Housing Finance in Malawi

Overview

This profile is also available in French here.

To download a pdf version of the full 2020 Malawi country profile, click here.

Malawi had an estimated population of 18.6 million in 2019. The southern African landlocked nation is predominantly rural with 83 percent of the population living in rural areas. A growing population and rapid rate of urbanisation in the country continues to exert substantial pressure on housing especially among the poor in the urban areas.

The COVID-19 pandemic and the associated containment measures have severely weakened 2020 growth prospects of the low income country. The 2020 GDP growth rate is projected at 1.9 percent, down from an earlier projection of 5.5 percent.[1]

Four of Malawi’s nine commercial banks provide mortgages, which are offered based on clients income. The average mortgage interest is 19.5 percent.[2] Housing construction finance is largely offered by non-bank financial institutions such as the Centre for Community Organisation and Development (CCODE), and Epik Finance and Enterprise Development Holdings (EDH).

With the minimum wage of MK35 000 (US$47.5)[3] per month at an average price of MK10 million (US$13.6 million)[4] for a decent house and average rentals of approximately MK75 000 (US$102)[5] very few can afford to own or rent a decent house. About 70 percent of the urban population live in slums, located in the outskirts of major cities. For middle income earners it is relatively cheaper to rent rather than own a decent house due to high costs associated with construction and land acquisition procedures.

The Malawi government, through its agencies, Malawi Housing Corporation (MHC) and Ministry of Lands and Housing and Urban Development, have various housing initiatives underway. In its effort to support home ownership, the government has, for example, introduced a subsidy on some construction materials, given that low income earners self-build their homes.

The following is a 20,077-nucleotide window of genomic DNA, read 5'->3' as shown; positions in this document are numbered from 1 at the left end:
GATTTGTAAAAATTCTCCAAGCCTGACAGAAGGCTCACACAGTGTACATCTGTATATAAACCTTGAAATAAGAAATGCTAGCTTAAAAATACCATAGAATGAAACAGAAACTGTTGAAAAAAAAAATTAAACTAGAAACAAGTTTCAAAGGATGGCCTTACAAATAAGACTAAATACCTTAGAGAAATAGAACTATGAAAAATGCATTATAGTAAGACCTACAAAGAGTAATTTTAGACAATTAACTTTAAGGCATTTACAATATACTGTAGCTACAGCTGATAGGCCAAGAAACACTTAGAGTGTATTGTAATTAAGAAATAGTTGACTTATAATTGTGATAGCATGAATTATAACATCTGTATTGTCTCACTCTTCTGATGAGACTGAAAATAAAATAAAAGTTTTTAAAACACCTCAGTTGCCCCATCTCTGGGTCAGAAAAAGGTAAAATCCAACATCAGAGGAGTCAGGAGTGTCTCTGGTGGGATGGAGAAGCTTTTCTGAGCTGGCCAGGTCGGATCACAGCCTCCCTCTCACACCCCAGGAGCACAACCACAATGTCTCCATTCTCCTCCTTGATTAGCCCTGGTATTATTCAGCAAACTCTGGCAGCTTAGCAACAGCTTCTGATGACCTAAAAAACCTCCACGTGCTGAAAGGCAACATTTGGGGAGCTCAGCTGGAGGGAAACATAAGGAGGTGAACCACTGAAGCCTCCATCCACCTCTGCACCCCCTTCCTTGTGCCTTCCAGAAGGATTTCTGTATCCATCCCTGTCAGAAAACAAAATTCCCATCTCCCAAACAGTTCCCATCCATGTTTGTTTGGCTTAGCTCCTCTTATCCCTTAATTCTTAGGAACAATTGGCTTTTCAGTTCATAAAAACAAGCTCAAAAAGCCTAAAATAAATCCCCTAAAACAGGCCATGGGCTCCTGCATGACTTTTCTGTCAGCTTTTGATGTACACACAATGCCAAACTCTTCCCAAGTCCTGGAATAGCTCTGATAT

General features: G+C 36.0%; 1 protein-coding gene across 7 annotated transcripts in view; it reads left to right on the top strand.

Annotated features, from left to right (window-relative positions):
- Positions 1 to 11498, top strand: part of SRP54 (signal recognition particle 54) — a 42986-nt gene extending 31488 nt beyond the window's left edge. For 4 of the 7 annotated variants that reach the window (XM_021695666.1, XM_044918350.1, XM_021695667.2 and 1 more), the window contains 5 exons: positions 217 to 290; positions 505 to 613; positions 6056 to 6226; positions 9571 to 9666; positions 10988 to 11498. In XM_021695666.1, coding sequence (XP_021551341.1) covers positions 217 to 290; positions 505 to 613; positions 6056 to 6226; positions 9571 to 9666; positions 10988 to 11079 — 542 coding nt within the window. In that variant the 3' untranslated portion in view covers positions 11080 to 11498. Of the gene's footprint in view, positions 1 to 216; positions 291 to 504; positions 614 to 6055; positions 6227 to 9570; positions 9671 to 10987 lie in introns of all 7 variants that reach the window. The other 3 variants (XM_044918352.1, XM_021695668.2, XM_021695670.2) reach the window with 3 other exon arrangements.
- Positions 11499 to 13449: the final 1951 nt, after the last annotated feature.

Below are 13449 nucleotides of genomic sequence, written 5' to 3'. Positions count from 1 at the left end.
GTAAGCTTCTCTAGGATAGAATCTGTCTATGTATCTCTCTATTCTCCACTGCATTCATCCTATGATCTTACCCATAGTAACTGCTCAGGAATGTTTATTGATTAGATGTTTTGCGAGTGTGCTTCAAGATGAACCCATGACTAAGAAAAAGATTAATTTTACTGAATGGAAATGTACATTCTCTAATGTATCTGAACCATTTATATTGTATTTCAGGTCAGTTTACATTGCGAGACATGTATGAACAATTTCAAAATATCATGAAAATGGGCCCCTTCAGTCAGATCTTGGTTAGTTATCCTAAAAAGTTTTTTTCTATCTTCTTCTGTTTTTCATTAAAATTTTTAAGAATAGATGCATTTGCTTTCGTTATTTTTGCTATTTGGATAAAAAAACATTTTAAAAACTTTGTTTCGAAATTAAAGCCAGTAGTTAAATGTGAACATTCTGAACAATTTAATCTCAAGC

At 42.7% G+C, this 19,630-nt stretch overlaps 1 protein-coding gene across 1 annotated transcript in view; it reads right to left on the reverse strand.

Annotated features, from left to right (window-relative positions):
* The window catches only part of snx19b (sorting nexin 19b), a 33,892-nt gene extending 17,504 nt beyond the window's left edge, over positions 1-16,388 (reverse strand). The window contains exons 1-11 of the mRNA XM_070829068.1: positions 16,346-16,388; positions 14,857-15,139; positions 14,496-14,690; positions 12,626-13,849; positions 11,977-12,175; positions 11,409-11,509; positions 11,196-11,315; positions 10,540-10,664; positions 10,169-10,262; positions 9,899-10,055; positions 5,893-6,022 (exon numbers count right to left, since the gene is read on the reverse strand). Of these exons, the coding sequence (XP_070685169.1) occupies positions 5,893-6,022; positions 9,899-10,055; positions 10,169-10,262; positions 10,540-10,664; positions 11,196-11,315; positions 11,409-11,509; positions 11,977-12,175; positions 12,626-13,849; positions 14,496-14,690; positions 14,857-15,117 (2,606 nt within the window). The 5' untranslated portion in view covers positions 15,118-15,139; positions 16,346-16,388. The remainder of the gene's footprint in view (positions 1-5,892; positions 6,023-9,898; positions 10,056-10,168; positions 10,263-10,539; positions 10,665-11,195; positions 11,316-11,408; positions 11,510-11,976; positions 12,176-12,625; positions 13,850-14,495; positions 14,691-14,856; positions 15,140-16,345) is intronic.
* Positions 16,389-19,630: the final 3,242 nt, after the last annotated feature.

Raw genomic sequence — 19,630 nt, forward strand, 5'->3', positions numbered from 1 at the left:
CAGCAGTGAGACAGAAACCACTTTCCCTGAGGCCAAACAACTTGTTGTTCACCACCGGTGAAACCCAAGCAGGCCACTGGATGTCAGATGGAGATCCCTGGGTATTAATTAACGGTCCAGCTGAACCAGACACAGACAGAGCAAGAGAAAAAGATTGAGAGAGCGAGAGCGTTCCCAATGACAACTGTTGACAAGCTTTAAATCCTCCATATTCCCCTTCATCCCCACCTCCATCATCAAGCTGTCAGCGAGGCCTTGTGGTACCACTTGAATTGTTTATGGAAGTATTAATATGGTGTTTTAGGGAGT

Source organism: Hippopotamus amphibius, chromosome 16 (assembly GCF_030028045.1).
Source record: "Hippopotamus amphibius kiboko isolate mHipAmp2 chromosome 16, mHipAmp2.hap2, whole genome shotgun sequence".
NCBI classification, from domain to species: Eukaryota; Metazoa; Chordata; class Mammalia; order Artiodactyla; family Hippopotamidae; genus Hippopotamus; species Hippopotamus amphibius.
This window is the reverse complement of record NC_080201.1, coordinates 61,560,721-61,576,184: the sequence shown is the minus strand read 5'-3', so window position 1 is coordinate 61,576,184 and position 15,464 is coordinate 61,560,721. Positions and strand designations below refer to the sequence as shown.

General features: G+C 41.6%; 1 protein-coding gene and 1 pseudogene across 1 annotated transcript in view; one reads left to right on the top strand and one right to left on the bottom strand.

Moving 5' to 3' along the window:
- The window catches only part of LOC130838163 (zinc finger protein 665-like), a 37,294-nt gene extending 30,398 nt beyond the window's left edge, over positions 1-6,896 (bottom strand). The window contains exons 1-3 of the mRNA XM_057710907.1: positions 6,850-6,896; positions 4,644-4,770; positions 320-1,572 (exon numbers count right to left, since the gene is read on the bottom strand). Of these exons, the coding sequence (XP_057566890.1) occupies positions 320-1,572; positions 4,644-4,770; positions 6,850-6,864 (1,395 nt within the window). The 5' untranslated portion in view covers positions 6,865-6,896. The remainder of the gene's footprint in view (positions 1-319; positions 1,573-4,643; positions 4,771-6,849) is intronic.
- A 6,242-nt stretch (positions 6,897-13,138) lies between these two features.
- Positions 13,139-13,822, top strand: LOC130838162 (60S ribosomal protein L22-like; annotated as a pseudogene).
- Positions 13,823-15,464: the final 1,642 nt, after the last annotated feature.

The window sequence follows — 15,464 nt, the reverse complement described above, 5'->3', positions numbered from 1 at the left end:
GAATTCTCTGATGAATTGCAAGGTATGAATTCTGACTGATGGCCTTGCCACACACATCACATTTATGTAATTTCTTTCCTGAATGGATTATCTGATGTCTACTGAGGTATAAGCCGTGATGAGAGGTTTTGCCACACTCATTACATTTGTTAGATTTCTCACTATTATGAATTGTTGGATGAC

In 2019, Habitat for Humanity reported that Malawi needs approximately 21 000 housing units every year for the next 10 years to meet the demands for the current backlog and future growth. Currently only 10 percent of the target is being delivered. From a regulatory perspective, new laws address land access and equity issues and open up opportunities for investment in rural areas. Secure customary land tenure also encourages investment and development of commercial agriculture which is crucial for the transformation of Malawi’s economy.

 

[1] Reserve Bank of Malawi (2020). Financial and Economic Review. Volume 54, Issue 2, 2020.  Pg. 2.

[2] Interview with Mr Mlongoti, National Bank of Malawi Blantyre Branch, 17 August 2020, Malawi

[3] Government of Malawi (2019). National Budget Statement 2019-2020.  https://www.finance.gov.mw/index.php/blog/budget  (Accessed 6th September 2020) Pg. 49.

[4] Interview with Zilire, Centre for Community Organisation and Development, 21 August 2020, Lilongwe, Malawi.

[5] Interview with Zilire, Centre for Community Organisation and Development, 21 August 2020, Lilongwe, Malawi.

Find out more information on the housing finance sector of Malawi, including key stakeholders, important policies and housing affordability:


Each year, CAHF publishes its Housing Finance in Africa Yearbook. The profile above is from the 2020 edition, which has up-to-date profiles for 55 African countries.

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